Tetbury Flower Show is worth a visit and this year happens on 9th August, I hope the ferrets will be there!

Ravishing Redcurrants, Rocking Dog

Ravishing Redcurrants

Pimped Vegetable, Rocking Dog

Pimped Vegetable

Cake Table, Rocking Dog

Cake Table

Tetbury Roses 2013, Rocking Dog

Tetbury Roses 2013

Mother Of All, Rocking Dog

Mother Of All

Tarnished Prize, Rocking Dog

Tarnished Prize

Nellie’s Diary Entry. Remembering VE Day.

The Ages Of Nellie, Rocking Dog

The Ages Of Nellie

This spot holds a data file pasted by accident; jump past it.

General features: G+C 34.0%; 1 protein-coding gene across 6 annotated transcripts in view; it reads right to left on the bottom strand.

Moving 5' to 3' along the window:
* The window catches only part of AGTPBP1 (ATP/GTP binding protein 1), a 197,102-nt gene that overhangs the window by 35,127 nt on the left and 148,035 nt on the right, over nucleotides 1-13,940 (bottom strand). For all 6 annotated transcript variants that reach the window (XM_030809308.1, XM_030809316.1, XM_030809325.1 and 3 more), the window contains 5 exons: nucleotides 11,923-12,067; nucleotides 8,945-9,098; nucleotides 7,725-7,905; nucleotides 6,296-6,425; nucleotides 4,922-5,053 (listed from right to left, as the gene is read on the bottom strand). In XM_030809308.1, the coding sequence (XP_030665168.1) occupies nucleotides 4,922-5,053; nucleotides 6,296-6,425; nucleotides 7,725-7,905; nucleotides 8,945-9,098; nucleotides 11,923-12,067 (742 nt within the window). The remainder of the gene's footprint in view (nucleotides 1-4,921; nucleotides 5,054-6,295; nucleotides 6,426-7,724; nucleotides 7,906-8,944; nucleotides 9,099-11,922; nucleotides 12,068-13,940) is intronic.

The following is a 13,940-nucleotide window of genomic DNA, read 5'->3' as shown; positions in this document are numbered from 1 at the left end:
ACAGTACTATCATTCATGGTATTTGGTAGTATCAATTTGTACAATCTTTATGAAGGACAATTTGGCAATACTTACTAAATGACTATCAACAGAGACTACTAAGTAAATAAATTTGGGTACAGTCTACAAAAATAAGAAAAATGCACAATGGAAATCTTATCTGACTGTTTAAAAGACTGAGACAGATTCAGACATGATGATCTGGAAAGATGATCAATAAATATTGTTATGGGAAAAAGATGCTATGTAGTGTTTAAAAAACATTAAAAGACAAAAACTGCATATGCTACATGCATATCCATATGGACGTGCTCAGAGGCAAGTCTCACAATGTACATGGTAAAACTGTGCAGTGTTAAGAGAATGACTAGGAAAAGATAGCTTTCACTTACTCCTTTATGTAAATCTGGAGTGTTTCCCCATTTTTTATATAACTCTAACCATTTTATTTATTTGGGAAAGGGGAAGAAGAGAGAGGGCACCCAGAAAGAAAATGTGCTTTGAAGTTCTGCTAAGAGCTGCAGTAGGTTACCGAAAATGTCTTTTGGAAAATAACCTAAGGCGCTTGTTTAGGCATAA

I have been thinking about the 70th anniversary of VE Day. I have also remembered my Grandmother Nellie’s diary entry for 8th May 1945. It simply read “War Over. Blackened fireplace.” I love the statement, you’d somehow expect something a little more euphoric after five and a half years of war. It is difficult to fathom her apparent lack of elation considering the family lived on the Essex coast. My Mum recalled witnessing the red glow of London ablaze, terrifying Doodlebugs and the constant drone of aircraft. There were frequent air raids and Mum hated the smell of the rubber gas masks. I remember her telling me that she felt particularly sorry for babies encased in the specially designed Mickey Mouse masks. I don’t think we can appreciate just how simply terrifying it all must have been. Together with the impact of rationing, worrying about loved ones, sleep deprivation, housing and transport difficulties life must have been fraught for the nation.